Slavoj Zizek: Do sexbots have rights?

Slavoj Žižek
Slavoj Žižek is a cultural philosopher. He’s a senior researcher at the Institute for Sociology and Philosophy at the University of Ljubljana, Global Distinguished Professor of German at New York University, and international director of the Birkbeck Institute for the Humanities of the University of London.
Slavoj Zizek: Do sexbots have rights?
The current wave of politically-correct moralism reared its head in recent debates about the need to regulate relations between humans and sexbots (sexual robots).

First, for context, allow me to quote from a news report: “last year a sex robot named Samantha was ‘molested’ and seriously damaged at a tech industry festival; the incident spurred debate on the need to raise the issue of ethics in relation to machines... while the developers of sexbots have claimed that their projects will do anything to indulge their customers’ desires, it seems that they might start rejecting some persistent men... people ignore the fact that they may seriously damage the machine, just because it cannot say ‘no’ to their ‘advances’... future humanoid sex robots might be sophisticated enough to ‘enjoy a certain degree of consciousness’ to consent to sexual intercourse, albeit, to their mind, conscious feelings were not necessary components of being able to give or withhold consent... in legal terms, introduction of the notion of consent into human-robot sexual relationships is vital in a way similar to sexual relations between humans and it will help prevent the creation of a ‘class of legally incorporated sex-slaves.’

Although these ideas are just a specific application of a proposal for the EU to impose the basic “rights” for AI (artificial intelligence), the domain of sexbots brings out in a clear way the implicit presuppositions that determine such thinking. We are basically dealing with laziness in thinking: by adopting such “ethical” attitudes, we comfortably avoid the complex web of underlying problems.

Indeed, the initial suspicion is that the proponents of such demands do not really care about the AI machines (they are well aware that they cannot really experience pain and humiliation) but about aggressive humans: what they want is not to alleviate the suffering of the machines but to squash the problematic aggressive desires, fantasies and pleasures of us, humans.

Moral Maze

This becomes clear the moment we include the topics of video games and virtual reality: if, instead of sexbots – actual plastic bodies whose (re)actions are regulated by AI, we imagine escapades in virtual reality (or, even more plastic, augmented reality) in which we can sexually torture and brutally exploit people – although, in this case, it is clear that no actual entity is suffering, the proponents of the rights of AI machines would nonetheless in all probability insist on imposing some limitations on what we, humans, can do in virtual space.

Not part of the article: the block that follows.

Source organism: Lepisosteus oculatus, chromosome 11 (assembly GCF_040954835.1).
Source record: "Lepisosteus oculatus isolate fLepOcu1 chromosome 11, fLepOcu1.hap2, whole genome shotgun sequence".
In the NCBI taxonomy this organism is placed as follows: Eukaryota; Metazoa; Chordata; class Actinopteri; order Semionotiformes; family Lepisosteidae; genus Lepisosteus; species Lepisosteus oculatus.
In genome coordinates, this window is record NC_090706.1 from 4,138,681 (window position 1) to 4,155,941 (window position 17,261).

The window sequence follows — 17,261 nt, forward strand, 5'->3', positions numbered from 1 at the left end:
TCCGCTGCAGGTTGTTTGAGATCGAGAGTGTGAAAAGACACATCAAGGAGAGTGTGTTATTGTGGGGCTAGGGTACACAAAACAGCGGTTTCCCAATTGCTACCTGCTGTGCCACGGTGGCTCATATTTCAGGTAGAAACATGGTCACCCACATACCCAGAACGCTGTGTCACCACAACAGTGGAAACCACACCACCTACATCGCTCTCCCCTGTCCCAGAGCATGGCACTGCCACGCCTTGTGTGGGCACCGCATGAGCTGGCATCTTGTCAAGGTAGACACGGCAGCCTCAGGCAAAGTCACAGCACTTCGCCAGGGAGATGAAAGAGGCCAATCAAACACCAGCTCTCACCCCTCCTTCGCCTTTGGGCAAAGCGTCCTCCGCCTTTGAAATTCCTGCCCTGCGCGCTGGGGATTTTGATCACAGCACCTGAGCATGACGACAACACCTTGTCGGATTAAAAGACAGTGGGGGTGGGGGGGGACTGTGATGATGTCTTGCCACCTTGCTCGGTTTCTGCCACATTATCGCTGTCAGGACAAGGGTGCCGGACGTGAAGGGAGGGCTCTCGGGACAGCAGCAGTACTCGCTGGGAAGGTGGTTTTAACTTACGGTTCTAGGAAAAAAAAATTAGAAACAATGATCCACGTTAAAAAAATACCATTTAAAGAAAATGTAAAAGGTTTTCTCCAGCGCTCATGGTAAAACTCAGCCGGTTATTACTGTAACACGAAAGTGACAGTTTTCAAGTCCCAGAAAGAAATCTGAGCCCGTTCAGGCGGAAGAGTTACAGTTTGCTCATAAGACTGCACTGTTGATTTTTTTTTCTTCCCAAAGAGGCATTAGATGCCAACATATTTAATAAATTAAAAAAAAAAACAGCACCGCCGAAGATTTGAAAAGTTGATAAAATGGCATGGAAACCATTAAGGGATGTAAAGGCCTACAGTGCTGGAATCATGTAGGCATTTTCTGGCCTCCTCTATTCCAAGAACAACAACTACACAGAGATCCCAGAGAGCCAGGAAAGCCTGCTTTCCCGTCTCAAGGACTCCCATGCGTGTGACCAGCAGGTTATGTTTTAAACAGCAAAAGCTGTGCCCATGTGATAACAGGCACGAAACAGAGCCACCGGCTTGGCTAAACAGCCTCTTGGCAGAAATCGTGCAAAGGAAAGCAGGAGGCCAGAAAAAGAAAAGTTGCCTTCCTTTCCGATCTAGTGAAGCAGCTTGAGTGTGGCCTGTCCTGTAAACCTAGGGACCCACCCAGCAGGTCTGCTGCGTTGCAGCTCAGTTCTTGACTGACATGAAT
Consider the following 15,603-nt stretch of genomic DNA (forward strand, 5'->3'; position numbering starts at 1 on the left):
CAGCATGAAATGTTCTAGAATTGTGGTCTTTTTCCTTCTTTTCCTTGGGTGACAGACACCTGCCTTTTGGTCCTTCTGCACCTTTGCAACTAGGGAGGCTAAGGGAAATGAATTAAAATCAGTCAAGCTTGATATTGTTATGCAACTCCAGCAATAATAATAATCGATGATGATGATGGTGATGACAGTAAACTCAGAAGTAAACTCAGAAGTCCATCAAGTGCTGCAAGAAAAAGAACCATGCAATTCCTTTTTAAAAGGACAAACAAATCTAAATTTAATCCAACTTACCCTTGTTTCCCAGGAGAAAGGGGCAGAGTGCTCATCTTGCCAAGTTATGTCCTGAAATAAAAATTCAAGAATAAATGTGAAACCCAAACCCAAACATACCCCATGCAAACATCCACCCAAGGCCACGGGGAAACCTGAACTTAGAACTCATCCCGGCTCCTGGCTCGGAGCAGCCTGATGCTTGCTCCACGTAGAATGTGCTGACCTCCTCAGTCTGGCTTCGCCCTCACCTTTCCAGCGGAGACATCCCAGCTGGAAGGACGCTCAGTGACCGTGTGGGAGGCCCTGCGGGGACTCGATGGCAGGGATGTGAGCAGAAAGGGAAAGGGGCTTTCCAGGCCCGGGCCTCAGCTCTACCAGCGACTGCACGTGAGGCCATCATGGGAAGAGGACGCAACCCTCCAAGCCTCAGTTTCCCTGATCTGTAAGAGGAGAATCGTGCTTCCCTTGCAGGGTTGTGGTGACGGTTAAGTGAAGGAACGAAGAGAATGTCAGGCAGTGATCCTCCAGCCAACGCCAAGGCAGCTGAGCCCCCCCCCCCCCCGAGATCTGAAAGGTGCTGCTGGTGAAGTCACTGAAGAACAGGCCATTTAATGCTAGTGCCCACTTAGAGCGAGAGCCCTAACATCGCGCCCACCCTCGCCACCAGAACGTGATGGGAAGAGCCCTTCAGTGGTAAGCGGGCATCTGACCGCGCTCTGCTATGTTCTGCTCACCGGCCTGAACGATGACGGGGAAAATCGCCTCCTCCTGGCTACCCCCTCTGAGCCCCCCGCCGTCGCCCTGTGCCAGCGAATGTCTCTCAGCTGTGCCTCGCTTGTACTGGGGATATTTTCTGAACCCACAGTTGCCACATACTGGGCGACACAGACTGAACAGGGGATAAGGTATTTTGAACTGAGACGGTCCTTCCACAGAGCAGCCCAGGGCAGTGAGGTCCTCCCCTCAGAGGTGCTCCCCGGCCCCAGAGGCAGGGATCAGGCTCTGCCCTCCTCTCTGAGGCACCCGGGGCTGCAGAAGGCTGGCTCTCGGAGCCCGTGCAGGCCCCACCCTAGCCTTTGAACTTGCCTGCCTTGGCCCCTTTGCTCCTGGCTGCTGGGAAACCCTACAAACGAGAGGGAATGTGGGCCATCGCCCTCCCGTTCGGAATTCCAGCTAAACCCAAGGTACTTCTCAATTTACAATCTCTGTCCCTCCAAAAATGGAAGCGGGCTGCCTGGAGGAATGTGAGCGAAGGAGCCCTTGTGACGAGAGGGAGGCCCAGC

The argument that those who fantasize about such things are prone to do them in real life is very problematic: the relationship between imagining and doing it in real life is much more complex in both relations. We often do horrible things while imagining that we are doing something noble, and vice versa. Not to mention how we often secretly daydream about doing things we would in no way be able to perform in real life. We enter thereby the old debate: if someone has brutal tendencies, is it better to allow him to play with them in virtual space or with machines, with the hope that, in this way, he will be satisfied enough and not do them in real life?

Finding Answers

Another question: if a sexbot rejects our rough advances, does this not simply mean that it was programmed in this way? So why not re-program it in a different way? Or, to go to the end, why not program it in such a way that it welcomes our brutal mistreatment? (The catch is, of course, will we, the sadistic perpetrators, still enjoy it in this case? Because a sadist wants his victims to be terrified and ashamed.)

And one more: what if an evil programmer makes the sexbots themselves sadists who enjoy brutally mistreating us, its partners? If we confer rights to AI sexbots and prohibit their brutal mistreatment, this means that we treat them as minimally autonomous and responsible entities – so should we also treat them as minimally “guilty” if they mistreat us, or should we just blame their programmer?

Nevertheless, the basic mistake of advocates for AI rights is that they presuppose our, human, standards (and rights) as being the highest form. What if, with the explosive development of AI, new entities will emerge with what we could conditionally call a “psychology” (series of attitudes or mindsets) which will be incompatible with ours, but in some sense definitely “higher” than ours (measured by our standards, they can appear either more “evil” or more “good” than ours)? What right do WE (humans) have to measure them with our ethical standards? 

So let’s conclude this detour with a provocative thought: maybe, a true sign of the ethical and subjective autonomy of a sexbot would have been not that it rejects our advances but that, even if it was programmed to reject our brutal treatment, it secretly starts to enjoy it? In this way, the sexbot would become a true subject of desire, divided and inconsistent as we humans are. 

Like this story? Share it with a friend!

The statements, views and opinions expressed in this column are solely those of the author and do not necessarily represent those of RT.

Reporting what the mainstream media won’t: Follow RT’s Twitter account